Thursday, April 16, 2015

Difference between Rose Quartz and Pink Quartz

Rose Quartz is the rosy pink variety of Quartz. Its color is usually soft, ranging from very light pink to medium pink in intensity and lack good transparency. It is never transparent, and it does not form single crystals. Rose quartz is usually very evenly colored.  Rose quartz is slightly to highly turbid, indicating the presence of the second phase, namely pink-colored fibrous inclusions [3] [4].
Quartz single crystals of a similar rose color are called pink quartz. The single-crystal pink quartz is photochemically unstable, unlike massive rose quartz, it is extremely rare.
Based on their optical properties and chemical composition, these two types of quartz appears to be of a different nature: (1) the cause of their color is different, (2) pink quartz is sensitive to light, while rose quartz is not, (3) both varieties form in different environments, and (4) pink quartz develops single crystals while rose quartz does not.
In spite of extensive studies over the last century, the source of the rose coloration in quartz still remains a subject of active debate. Many possible mechanisms for the color of rose quartz have been proposed [1], but no consensus has developed. More recently it has been suggested [3] that fibrous inclusions are responsible for color of rose quartz. The nature of the colorizing nanofibers in rose quartz has recently been studied [4], following the more "direct" approach that was already chosen [3], they dissolved rose quartz from various locations in hydrofluoric acid and extracted mats of visually homogeneous, fine textured, flaky pink-colored nanofibers.  The fibrous mineral inclusions are rose-colored mineral and could be a mixture of dumortierite and a related phase. The mineral makes up only about 0.05% - 0.15% of the overall weight of rose quartz. The mineral will bleach when heated above 500°C, but will not regain its color when irradiated. Color loss can be induced by oxidizing agents, too, and heat treatment in a reducing atmosphere will turn heated and paled material rose-colored again.  Experiments also show the embedded mineral fibers are not randomly oriented, but preferrably oriented along specific crystallographic axes.  Thus pink-colored fibrous inclusions cause the coloration of rose quartz.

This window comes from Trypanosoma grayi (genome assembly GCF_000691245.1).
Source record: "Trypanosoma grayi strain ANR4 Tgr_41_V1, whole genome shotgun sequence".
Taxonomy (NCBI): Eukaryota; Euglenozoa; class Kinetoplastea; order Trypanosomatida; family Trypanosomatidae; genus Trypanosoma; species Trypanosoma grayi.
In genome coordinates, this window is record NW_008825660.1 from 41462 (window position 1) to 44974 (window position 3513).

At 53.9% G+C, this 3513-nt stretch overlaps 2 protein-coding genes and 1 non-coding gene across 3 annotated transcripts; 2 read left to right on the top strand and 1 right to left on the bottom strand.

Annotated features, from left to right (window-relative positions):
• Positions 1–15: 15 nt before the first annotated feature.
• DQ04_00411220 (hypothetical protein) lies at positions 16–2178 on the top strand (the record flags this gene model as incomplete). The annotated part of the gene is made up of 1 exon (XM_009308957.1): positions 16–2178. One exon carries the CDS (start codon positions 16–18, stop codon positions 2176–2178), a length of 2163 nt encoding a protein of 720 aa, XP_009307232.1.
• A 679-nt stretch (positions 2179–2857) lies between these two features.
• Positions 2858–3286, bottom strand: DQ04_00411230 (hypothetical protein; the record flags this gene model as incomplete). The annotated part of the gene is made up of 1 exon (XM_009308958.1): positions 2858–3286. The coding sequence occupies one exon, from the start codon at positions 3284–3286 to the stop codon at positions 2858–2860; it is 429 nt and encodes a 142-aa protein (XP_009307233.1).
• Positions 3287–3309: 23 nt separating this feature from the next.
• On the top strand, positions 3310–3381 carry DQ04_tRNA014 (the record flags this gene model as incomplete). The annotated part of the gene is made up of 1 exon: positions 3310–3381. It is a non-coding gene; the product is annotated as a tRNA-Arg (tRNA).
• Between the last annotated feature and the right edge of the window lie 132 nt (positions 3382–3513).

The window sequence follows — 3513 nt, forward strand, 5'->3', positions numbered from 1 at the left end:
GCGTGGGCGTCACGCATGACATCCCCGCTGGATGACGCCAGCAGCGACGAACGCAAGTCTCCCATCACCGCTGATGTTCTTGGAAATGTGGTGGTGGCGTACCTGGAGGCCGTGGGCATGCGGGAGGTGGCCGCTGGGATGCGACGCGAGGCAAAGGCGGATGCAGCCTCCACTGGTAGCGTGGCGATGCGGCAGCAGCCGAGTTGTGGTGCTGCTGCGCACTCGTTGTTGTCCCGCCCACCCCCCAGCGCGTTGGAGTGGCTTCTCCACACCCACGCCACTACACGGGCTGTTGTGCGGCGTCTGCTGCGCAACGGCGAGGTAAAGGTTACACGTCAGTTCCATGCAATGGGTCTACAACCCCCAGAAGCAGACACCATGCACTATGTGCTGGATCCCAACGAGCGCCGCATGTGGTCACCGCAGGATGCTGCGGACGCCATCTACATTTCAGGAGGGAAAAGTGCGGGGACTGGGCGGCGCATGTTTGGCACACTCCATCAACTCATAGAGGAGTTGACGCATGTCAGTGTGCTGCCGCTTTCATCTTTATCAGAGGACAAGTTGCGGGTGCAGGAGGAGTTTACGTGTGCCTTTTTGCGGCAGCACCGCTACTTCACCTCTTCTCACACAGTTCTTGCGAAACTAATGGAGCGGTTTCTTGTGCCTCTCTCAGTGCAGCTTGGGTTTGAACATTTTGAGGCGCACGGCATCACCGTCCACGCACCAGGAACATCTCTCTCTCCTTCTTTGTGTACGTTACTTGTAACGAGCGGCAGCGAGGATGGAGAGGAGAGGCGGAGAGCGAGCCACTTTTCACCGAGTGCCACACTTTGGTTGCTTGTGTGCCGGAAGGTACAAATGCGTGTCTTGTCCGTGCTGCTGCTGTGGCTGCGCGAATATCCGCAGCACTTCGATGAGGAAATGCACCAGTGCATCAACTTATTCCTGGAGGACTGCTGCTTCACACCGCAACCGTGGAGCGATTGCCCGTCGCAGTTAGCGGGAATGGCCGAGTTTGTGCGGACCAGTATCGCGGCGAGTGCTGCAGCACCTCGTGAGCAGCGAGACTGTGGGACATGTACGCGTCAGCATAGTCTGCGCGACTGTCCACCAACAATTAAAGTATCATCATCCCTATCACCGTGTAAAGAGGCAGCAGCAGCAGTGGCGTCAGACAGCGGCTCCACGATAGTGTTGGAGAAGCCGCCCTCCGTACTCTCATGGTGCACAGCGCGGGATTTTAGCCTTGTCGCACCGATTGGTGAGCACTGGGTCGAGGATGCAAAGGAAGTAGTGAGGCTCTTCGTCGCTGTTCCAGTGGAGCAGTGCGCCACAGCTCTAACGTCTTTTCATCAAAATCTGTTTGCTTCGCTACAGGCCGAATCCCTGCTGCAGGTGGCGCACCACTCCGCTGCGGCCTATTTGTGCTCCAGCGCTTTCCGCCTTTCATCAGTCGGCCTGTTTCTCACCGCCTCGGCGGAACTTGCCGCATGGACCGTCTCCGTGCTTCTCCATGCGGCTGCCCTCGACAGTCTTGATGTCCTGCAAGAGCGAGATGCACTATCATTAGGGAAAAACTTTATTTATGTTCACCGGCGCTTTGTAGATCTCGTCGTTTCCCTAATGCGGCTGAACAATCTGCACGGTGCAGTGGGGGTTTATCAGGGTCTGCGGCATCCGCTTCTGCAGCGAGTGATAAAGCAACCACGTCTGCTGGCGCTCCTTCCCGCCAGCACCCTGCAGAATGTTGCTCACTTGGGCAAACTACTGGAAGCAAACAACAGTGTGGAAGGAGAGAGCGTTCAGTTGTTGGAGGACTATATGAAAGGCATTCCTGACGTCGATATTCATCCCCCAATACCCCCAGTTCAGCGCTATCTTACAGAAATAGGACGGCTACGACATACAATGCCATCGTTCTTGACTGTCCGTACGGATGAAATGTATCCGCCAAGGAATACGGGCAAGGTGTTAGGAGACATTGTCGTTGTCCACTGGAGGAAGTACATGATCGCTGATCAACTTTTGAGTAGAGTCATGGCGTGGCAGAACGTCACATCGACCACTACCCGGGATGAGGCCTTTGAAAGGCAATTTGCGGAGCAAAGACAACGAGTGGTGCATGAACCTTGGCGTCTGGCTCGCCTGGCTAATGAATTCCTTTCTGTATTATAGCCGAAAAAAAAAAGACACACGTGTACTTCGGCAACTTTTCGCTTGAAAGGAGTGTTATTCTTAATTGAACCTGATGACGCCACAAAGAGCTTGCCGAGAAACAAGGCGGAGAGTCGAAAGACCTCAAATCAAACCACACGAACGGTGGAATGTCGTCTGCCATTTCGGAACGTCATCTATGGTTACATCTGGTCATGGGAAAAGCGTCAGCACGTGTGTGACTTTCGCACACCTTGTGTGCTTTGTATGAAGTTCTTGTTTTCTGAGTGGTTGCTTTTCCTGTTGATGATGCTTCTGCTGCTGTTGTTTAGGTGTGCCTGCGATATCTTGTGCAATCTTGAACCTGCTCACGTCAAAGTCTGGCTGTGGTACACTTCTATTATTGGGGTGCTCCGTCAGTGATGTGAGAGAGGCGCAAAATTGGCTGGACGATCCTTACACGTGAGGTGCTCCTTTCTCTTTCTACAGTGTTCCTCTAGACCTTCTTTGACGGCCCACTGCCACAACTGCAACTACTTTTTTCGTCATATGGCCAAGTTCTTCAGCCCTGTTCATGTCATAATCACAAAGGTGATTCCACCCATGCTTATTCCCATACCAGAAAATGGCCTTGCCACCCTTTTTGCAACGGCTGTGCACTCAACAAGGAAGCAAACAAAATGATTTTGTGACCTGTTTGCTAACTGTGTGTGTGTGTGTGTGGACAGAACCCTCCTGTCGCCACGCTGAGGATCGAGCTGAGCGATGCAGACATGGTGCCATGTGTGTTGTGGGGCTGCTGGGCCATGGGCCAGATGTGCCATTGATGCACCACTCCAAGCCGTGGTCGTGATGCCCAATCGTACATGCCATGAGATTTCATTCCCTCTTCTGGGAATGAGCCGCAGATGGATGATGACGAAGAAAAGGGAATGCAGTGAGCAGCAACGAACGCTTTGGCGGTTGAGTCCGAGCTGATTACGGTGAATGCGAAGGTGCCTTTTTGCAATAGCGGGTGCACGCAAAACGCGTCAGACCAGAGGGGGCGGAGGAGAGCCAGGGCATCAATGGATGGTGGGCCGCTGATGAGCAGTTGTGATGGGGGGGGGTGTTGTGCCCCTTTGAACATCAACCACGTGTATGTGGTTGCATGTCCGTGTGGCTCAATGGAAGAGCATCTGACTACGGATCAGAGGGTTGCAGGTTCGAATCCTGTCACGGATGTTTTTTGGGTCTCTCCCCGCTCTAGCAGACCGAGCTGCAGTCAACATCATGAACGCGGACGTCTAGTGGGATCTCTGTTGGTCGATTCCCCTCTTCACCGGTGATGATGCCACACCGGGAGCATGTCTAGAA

Pink quartz’s color is caused by small amounts of aluminum, Al(+3), and phosphorus, P(+5), built pairwise into the crystal lattice to replace Si(+4), and subsequent high energy irradiation [1]. The two electrically neutral SiO4 groups are replaced by one AlO4- and one PO4+ group. Pink quartz is often accompanied by phosphate minerals, like (Mn,Fe)Al[(OH)2|PO4]•H2O.  Many pink quartz is translucent to transparent. Pink quartz is very sensitive to light and will pale quickly in direct sunlight. This is an indication that the color is due to color centers whose formation appears to be triggered by high energy radiation.
Rose quartz occurs at many pegmatite locations all over the world. It is commercially mined in Madagascar, South-Africa, Namibia, U.S.A. (South Dakota), and Brazil (Bahia and Minas Gerais). Star rose quartz is found in South Dakota and Madagascar. Pink quartz was first found in Brazil in 1959 which is still the main source.
Pink Quartz is an extremely rare single crystal and usually cut to make gemstone beads for ring and pendant. Rose Quartz is an affordable gemstone, and is used in various form of jewelry. Rose Quartz is most often used in beads with different shapes:  round, coin, oval, square, pillow, cube, tube, et al. With Rose Quartz beads in your favorite color and shape, you even can create your own unique piece of Rose Quartz jewelry, and with plenty of opportunity to customize to fit your unique style. There are plenty of low-cost Rose Quartz beads available through online store and be sure to check out the discounted Rose Quartz beads first to start your design.
The fact that Pink Quartz can lose its color makes it obvious that Pink Quartz jewelry should not be worn while sunbathing. High temperature can be harmful to the Rose Quartz.
Reference:

[1] G.R. Rossman, “Colored varieties of the silica minerals”, Reviews in Mineralogy, Vol.29 
[2] Maschmeyer, D., Lehmann, G. (1983) A trapped-hole center causing rose coloration of natural quartz. Zeitschrift für Kristallographie, 163: 181-186.
[3] Applin, K.R., Hicks, B.D. (1987) Fibers of dumortierite in quartz. American Mineralogist, 72, 170-172
[4] Goreva, J.S., Ma, C., Rossman, G.R. (2001) Fibrous nanoinclusions in massive rose quartz: The origin of rose coloration. American Mineralogist, 86: 466-471.


[5] Hori, H. (2001) Nomenclature of Quartz Color Variation: Pink and Rose. Mineralogical Record, 32(1). 

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